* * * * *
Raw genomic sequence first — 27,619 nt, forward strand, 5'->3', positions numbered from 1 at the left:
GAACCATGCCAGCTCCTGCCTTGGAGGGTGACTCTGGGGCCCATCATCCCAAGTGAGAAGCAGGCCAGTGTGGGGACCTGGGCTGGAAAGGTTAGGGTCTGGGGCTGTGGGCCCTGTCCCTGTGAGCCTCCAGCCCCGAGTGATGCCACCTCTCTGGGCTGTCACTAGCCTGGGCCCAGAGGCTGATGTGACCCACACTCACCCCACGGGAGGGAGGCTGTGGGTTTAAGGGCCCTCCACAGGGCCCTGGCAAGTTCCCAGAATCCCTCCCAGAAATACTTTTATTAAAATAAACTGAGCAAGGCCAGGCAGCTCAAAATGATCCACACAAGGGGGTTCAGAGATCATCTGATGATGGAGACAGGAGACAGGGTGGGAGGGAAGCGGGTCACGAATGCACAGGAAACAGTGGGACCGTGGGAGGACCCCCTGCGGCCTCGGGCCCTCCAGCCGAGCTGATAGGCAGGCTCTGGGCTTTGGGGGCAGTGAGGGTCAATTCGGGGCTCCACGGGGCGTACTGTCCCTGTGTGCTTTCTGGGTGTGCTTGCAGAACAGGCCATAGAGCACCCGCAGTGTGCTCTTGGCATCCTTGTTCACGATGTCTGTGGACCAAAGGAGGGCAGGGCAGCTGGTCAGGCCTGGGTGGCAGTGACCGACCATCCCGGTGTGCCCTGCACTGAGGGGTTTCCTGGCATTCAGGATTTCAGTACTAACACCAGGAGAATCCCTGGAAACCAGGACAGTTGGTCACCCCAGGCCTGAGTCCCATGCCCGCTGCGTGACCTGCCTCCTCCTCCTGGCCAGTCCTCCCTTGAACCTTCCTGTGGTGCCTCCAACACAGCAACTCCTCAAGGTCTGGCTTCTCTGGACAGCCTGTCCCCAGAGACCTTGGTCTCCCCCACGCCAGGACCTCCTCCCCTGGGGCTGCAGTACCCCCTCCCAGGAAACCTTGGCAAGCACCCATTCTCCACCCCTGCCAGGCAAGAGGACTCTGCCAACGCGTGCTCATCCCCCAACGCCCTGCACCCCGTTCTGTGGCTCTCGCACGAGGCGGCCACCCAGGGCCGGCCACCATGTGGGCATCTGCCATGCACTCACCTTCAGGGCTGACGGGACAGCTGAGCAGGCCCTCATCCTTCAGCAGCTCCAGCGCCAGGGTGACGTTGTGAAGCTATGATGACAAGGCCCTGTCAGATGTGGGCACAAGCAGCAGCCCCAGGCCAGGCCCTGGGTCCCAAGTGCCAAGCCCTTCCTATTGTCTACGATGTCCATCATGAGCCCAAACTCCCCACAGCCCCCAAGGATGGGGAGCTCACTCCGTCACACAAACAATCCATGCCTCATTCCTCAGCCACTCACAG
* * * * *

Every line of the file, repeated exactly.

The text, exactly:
Raw genomic sequence first — 27,619 nt, forward strand, 5'->3', positions numbered from 1 at the left:
GAACCATGCCAGCTCCTGCCTTGGAGGGTGACTCTGGGGCCCATCATCCCAAGTGAGAAGCAGGCCAGTGTGGGGACCTGGGCTGGAAAGGTTAGGGTCTGGGGCTGTGGGCCCTGTCCCTGTGAGCCTCCAGCCCCGAGTGATGCCACCTCTCTGGGCTGTCACTAGCCTGGGCCCAGAGGCTGATGTGACCCACACTCACCCCACGGGAGGGAGGCTGTGGGTTTAAGGGCCCTCCACAGGGCCCTGGCAAGTTCCCAGAATCCCTCCCAGAAATACTTTTATTAAAATAAACTGAGCAAGGCCAGGCAGCTCAAAATGATCCACACAAGGGGGTTCAGAGATCATCTGATGATGGAGACAGGAGACAGGGTGGGAGGGAAGCGGGTCACGAATGCACAGGAAACAGTGGGACCGTGGGAGGACCCCCTGCGGCCTCGGGCCCTCCAGCCGAGCTGATAGGCAGGCTCTGGGCTTTGGGGGCAGTGAGGGTCAATTCGGGGCTCCACGGGGCGTACTGTCCCTGTGTGCTTTCTGGGTGTGCTTGCAGAACAGGCCATAGAGCACCCGCAGTGTGCTCTTGGCATCCTTGTTCACGATGTCTGTGGACCAAAGGAGGGCAGGGCAGCTGGTCAGGCCTGGGTGGCAGTGACCGACCATCCCGGTGTGCCCTGCACTGAGGGGTTTCCTGGCATTCAGGATTTCAGTACTAACACCAGGAGAATCCCTGGAAACCAGGACAGTTGGTCACCCCAGGCCTGAGTCCCATGCCCGCTGCGTGACCTGCCTCCTCCTCCTGGCCAGTCCTCCCTTGAACCTTCCTGTGGTGCCTCCAACACAGCAACTCCTCAAGGTCTGGCTTCTCTGGACAGCCTGTCCCCAGAGACCTTGGTCTCCCCCACGCCAGGACCTCCTCCCCTGGGGCTGCAGTACCCCCTCCCAGGAAACCTTGGCAAGCACCCATTCTCCACCCCTGCCAGGCAAGAGGACTCTGCCAACGCGTGCTCATCCCCCAACGCCCTGCACCCCGTTCTGTGGCTCTCGCACGAGGCGGCCACCCAGGGCCGGCCACCATGTGGGCATCTGCCATGCACTCACCTTCAGGGCTGACGGGACAGCTGAGCAGGCCCTCATCCTTCAGCAGCTCCAGCGCCAGGGTGACGTTGTGAAGCTATGATGACAAGGCCCTGTCAGATGTGGGCACAAGCAGCAGCCCCAGGCCAGGCCCTGGGTCCCAAGTGCCAAGCCCTTCCTATTGTCTACGATGTCCATCATGAGCCCAAACTCCCCACAGCCCCCAAGGATGGGGAGCTCACTCCGTCACACAAACAATCCATGCCTCATTCCTCAGCCACTCACAG